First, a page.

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Published Articles


The Volume 10, No 3, September 2005




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Prediction of Probability Distribution for the Psychological Evaluation of Noise in the Environment Based on Fuzzy Theory

Akira Ikuta, Mitsuo Ohta, M.N.H. Siddique


https://doi.org/10.20855/ijav.2005.10.3180


It is necessary for the statistical evaluation of noise in the environment to find the relationship between the sound level fluctuation of environmental noise and its human response. In this paper, the psychological methods for evaluating noise in the environment are discussed theoretically by introducing fuzzy theory. More specifically, two types of methods for predicting the probability distributions of the sound level and noise annoyance are proposed. Furthermore, by applying the proposed theory to actual road traffic noise data, the effectiveness of the theory is confirmed experimentally.


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Dynamic Behaviour Analysis of Linear Rotor-Bearing Systems using the Complex Transfer Matrix Technique

B.B. Maharathi


https://doi.org/10.20855/ijav.2005.10.3181


A complex transfer matrix method is developed in the present work for analysing the steady-state response of linear rotor-bearing systems in the frequency domain. The transfer matrix of the shaft segment is derived by considering the state variables of the shaft in, a continuous system sense, to give the most general formulation. In this analysis, all the influencing parameters of the shaft, disk, and bearings are included. A three-disks-rotorbearings system has been used as the physical model to demonstrate the effectiveness of this matrix formulation for the evaluation of the dynamic characteristics of any rotor-bearing system. In order to establish the accuracy of this technique, experiments are also conducted on the same rotor-disks model under various bearing conditions as used in the numerical analysis. The numerical results evaluated by various researchers are also compared with these experimental results.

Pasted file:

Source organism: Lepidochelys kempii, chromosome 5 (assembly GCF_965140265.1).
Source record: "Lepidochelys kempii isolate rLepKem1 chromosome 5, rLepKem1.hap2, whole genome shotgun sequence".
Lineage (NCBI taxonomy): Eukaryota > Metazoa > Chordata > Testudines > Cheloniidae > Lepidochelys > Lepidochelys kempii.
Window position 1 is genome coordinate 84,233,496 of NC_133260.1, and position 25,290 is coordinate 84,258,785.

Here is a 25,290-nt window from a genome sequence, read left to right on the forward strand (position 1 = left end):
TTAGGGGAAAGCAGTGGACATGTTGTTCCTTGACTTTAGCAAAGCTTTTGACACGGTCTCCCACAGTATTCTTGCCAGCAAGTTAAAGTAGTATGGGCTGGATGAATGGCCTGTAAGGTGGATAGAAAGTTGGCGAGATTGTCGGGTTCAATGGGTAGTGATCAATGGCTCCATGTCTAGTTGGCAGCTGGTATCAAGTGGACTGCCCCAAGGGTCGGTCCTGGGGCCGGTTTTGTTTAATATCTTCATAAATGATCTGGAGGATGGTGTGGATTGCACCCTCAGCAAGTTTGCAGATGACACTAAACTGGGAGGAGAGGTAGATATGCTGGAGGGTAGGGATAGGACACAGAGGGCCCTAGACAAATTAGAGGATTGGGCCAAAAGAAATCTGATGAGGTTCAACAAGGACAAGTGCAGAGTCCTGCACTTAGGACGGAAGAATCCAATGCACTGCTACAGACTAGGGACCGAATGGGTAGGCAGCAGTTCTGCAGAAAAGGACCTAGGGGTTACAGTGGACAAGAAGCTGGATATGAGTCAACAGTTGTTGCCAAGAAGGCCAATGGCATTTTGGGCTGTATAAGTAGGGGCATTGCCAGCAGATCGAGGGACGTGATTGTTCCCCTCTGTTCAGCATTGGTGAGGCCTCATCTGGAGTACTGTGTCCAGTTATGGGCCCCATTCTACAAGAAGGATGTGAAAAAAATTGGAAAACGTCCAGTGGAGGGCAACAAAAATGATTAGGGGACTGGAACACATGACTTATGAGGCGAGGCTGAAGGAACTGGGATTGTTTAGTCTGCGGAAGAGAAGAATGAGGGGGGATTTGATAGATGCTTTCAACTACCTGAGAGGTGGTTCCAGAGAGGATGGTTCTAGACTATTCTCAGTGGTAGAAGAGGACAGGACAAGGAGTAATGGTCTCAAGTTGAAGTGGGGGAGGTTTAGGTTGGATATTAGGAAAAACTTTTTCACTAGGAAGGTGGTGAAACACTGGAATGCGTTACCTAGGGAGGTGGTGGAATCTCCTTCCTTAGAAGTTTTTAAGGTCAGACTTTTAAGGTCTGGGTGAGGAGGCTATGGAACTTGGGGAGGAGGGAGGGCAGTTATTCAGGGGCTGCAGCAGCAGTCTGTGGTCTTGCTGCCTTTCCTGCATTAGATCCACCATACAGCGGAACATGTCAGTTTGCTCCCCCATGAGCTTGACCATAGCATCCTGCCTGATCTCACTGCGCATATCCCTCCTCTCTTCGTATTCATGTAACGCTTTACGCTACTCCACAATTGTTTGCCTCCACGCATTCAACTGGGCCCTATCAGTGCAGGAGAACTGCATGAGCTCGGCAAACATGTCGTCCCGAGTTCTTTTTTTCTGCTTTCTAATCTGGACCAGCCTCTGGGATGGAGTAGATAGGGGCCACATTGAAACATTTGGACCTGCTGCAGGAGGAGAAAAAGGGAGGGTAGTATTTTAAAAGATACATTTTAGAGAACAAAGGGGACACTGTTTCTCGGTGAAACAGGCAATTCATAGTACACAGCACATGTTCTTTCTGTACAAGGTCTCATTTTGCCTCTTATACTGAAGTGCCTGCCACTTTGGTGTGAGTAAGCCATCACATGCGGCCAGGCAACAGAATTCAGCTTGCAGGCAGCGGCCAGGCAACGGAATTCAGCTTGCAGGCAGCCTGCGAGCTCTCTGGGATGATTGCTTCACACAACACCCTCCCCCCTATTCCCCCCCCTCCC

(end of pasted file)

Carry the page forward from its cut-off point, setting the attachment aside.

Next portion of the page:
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Psychoacoustic Approach to Machine Fault Diagnosis

Primoz Potocnik, Edvard Govekar, Igor Grabec and Peter Muzic


https://doi.org/10.20855/ijav.2005.10.3182


A method for machine diagnosis, based on acoustic signals, is proposed. The method is based on psychoacoustic modelling, which simulates the ability of human aural analysis. The solution approach combines psychoacoustic pre-processing, feature-extraction modules, and feature-evaluation modules. Feature-extraction methods are defined for the detection of stationary and dynamic acoustic phenomena. Stationary features are appropriate for diagnosing machines that emit continuous sounds, and defects are reflected in altered sound patterns. Dynamic features are suitable for the detection of transient phenomena, such as collisions, etc. Statistical procedures, based on asymmetrically defined fault-detection margins, are proposed for an evaluation of extracted features. An application of the method for the diagnosis of industrially produced compressors is discussed. Noxious space defect and lubrication defect are diagnosed by a stationary approach during the normal operation of compressors. Various mechanical defects in the supporting spring system are diagnosed by extracting dynamic features for collision detection. Compressor defects are successfully recognised through the proposed method.


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Minimax Linear Quadratic Gaussian Control of Longitudinal Vibration for Cable Transporter Systems with Multiplicative Nonparametric Uncertainties

Yuhong Zhang, Sunil K. Agrawal, Hemanshu R. Pota and Ian R. Petersen


https://doi.org/10.20855/ijav.2005.10.3183


This paper demonstrates a new application of robust control to the longitudinal vibration suppression of cable transporter systems with multiplicative nonparametric uncertainties. Both the infinite-dimensional theoretical model for the system and the robust controller are presented. Experimental results have verified the effectiveness of the proposed robust controller. The infinite-dimensional model of the transporter system is truncated to obtain a finite-dimensional model for robust controller design. A minimax Linear Quadratic Gaussian (LQG) controller is designed for multiplicative nonparametric uncertainties. The minimax controller design involves the solution of two simultaneous Riccati equations. The robust controller is implemented on a laboratory cable connected linear transporter system using dSPACE 1103 systems. System identification theory is applied to obtain a statespace representation in the 5-20 Hz frequency range for the experiment. The experimental results show reductions of 9 dB in the fundamental resonant peak of the cable transporter system.


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